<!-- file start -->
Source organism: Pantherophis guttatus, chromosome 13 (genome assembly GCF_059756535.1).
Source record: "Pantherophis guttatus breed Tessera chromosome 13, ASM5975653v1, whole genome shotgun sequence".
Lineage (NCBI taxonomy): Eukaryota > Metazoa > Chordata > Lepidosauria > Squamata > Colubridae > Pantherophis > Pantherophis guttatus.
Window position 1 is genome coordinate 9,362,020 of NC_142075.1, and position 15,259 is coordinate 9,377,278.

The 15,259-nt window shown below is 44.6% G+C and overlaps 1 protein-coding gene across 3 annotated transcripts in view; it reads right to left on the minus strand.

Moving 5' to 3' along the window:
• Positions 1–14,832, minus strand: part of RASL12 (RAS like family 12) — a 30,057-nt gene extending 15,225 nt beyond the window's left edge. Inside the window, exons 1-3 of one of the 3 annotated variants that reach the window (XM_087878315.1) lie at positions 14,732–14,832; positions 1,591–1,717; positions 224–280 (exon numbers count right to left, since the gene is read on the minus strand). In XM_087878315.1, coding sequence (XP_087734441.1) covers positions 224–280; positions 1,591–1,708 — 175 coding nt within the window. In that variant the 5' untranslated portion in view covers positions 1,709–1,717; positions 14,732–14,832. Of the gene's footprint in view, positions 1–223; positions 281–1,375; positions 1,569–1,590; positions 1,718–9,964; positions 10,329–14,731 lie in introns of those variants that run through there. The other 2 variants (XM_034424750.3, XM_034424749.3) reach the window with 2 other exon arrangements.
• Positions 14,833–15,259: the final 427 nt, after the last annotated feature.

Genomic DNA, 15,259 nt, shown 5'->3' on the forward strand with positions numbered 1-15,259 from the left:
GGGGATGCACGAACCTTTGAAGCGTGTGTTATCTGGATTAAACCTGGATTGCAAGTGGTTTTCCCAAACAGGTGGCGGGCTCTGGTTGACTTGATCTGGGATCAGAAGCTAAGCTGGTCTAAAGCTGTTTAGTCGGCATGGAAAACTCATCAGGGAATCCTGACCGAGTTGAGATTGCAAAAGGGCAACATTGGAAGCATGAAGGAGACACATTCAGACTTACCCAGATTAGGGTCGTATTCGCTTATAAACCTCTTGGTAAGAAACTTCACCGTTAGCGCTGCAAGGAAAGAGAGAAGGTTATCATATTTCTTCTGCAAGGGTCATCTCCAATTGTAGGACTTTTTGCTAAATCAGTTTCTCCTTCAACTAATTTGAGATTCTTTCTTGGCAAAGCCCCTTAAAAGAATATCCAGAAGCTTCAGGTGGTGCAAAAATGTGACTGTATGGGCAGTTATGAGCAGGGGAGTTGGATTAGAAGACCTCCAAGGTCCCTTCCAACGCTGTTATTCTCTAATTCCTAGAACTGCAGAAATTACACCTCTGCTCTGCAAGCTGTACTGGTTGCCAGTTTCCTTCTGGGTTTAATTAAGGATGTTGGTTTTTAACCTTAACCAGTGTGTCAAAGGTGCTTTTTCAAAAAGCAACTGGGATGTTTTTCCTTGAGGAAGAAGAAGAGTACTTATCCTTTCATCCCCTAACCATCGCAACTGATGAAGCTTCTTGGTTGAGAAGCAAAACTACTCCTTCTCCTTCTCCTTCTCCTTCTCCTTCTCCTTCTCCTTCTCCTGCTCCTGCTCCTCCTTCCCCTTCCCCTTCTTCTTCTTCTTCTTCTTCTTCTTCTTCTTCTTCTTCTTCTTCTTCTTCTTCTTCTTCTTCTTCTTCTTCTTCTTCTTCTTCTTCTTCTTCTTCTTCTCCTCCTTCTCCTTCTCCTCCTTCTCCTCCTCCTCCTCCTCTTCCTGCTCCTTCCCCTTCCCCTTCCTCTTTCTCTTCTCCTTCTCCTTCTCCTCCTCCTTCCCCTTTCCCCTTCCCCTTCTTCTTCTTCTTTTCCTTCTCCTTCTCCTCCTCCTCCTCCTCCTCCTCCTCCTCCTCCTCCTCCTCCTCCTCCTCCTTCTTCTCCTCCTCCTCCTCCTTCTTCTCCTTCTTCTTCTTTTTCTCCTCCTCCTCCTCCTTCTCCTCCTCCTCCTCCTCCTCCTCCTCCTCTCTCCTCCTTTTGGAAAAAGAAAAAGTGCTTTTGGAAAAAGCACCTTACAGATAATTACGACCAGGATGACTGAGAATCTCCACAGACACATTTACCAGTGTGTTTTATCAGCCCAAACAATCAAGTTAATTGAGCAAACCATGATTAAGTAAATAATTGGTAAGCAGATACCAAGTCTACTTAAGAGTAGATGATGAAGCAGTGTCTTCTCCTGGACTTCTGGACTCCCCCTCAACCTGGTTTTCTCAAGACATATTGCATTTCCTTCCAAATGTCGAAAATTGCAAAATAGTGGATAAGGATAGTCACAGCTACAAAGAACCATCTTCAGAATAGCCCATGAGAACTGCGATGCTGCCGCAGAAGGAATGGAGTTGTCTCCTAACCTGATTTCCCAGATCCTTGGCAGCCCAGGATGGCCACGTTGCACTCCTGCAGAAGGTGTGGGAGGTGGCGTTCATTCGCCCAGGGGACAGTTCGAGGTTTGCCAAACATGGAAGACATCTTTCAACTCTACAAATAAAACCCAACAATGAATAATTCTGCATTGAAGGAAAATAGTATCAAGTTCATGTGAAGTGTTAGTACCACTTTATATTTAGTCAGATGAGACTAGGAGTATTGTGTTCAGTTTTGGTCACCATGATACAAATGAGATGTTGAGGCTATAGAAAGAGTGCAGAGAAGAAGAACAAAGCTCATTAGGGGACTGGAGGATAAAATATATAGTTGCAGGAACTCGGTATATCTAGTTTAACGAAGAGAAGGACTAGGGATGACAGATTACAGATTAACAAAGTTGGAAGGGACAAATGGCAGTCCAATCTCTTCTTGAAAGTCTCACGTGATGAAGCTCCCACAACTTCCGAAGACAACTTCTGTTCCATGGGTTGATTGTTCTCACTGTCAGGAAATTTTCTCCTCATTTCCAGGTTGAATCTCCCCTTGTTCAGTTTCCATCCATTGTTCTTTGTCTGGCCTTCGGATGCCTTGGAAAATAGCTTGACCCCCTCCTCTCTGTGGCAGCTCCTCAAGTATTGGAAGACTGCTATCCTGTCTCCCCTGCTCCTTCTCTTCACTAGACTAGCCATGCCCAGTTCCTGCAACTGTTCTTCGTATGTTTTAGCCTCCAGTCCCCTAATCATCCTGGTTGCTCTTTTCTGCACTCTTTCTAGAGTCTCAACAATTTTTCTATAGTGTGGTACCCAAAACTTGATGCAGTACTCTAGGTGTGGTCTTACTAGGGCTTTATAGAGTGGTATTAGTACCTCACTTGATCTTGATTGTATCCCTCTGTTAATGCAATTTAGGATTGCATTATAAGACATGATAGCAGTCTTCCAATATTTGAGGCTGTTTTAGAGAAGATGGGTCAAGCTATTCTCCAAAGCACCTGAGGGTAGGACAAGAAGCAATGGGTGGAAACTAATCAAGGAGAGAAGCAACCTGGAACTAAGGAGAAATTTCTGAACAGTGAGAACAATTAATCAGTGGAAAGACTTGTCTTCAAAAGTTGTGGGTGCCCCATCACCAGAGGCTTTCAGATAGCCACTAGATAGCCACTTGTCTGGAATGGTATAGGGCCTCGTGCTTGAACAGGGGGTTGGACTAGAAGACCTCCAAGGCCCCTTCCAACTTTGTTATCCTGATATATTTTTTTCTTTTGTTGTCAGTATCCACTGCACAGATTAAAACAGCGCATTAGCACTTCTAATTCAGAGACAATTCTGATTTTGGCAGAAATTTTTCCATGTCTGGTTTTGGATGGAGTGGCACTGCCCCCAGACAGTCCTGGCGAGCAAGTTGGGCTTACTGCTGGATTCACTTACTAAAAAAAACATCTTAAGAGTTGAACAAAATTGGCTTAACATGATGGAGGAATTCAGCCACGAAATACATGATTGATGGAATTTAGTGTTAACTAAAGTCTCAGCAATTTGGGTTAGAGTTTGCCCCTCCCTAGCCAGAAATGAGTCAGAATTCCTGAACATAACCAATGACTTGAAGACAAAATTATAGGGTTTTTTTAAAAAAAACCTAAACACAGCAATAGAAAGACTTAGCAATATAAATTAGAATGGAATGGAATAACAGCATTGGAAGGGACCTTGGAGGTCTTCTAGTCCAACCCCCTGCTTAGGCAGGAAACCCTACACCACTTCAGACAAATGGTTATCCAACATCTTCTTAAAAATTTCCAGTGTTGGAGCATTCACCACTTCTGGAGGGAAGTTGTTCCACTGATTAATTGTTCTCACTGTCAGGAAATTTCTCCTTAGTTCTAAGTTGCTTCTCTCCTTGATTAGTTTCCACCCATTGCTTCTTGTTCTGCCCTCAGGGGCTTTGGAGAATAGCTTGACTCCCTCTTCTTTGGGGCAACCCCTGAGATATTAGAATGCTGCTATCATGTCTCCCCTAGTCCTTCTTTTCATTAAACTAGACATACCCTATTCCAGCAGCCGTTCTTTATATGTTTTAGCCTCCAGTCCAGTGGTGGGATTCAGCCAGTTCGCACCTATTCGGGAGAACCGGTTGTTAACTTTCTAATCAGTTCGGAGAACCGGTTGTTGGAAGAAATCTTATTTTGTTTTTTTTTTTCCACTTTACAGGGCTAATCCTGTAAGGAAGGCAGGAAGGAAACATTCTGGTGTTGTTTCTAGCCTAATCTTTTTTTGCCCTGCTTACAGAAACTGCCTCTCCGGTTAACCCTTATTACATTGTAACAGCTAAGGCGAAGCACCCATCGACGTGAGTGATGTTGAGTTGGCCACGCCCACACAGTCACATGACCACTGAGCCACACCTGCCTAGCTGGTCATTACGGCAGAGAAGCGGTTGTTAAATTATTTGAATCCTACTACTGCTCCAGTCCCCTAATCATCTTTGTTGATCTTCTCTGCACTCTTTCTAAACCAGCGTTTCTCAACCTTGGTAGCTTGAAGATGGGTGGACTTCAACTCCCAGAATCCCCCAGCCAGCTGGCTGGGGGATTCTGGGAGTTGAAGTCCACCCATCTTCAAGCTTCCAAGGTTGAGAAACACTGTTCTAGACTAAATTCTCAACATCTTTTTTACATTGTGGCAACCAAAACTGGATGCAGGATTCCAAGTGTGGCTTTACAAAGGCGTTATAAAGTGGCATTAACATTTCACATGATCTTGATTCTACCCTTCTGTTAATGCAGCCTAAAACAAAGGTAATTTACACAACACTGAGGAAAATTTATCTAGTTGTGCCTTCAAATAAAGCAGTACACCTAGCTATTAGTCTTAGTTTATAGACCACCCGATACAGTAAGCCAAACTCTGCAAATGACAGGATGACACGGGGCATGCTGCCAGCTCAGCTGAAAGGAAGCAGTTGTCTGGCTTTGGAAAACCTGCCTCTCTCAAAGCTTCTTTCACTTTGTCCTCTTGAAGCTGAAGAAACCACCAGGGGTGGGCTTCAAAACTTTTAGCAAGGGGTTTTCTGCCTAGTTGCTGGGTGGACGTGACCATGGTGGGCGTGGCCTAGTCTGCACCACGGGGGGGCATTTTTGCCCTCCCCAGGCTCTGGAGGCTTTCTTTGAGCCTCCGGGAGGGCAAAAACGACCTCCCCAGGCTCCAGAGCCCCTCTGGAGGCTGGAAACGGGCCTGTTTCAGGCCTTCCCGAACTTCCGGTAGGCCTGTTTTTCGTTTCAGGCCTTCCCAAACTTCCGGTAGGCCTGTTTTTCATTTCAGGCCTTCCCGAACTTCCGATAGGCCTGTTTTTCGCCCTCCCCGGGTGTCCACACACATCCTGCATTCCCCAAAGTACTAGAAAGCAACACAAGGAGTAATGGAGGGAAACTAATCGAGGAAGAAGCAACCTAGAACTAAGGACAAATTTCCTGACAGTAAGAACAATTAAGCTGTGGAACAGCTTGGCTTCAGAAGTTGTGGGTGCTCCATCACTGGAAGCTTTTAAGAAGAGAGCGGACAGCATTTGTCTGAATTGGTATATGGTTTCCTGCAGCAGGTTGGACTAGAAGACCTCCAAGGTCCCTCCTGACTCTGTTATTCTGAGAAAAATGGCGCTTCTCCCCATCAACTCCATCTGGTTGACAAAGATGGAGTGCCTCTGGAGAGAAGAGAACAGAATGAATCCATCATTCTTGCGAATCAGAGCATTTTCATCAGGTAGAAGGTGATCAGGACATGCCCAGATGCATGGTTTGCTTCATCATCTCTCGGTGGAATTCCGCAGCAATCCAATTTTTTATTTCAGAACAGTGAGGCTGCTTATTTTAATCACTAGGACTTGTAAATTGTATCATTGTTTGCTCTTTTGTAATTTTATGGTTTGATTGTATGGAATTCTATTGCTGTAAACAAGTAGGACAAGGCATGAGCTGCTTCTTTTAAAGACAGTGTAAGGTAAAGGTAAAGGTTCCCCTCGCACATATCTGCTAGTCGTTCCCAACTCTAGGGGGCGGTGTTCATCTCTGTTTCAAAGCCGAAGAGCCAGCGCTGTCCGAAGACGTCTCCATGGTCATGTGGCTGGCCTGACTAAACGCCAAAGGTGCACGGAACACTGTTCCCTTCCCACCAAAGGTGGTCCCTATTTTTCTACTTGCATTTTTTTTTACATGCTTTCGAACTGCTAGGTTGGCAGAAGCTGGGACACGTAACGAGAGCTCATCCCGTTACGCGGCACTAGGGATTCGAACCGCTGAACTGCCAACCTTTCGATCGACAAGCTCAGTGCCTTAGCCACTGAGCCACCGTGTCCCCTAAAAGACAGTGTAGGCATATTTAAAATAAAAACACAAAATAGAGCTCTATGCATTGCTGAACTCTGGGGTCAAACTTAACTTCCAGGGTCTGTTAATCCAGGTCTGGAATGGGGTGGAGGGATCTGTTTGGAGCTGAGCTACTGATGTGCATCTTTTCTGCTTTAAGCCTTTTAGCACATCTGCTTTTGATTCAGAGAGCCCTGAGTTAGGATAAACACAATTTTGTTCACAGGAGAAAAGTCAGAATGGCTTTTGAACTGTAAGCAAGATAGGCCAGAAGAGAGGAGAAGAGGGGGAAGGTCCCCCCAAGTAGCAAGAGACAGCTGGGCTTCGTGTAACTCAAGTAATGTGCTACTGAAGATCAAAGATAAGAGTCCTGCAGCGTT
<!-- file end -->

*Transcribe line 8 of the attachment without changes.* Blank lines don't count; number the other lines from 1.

• Positions 14,833–15,259: the final 427 nt, after the last annotated feature.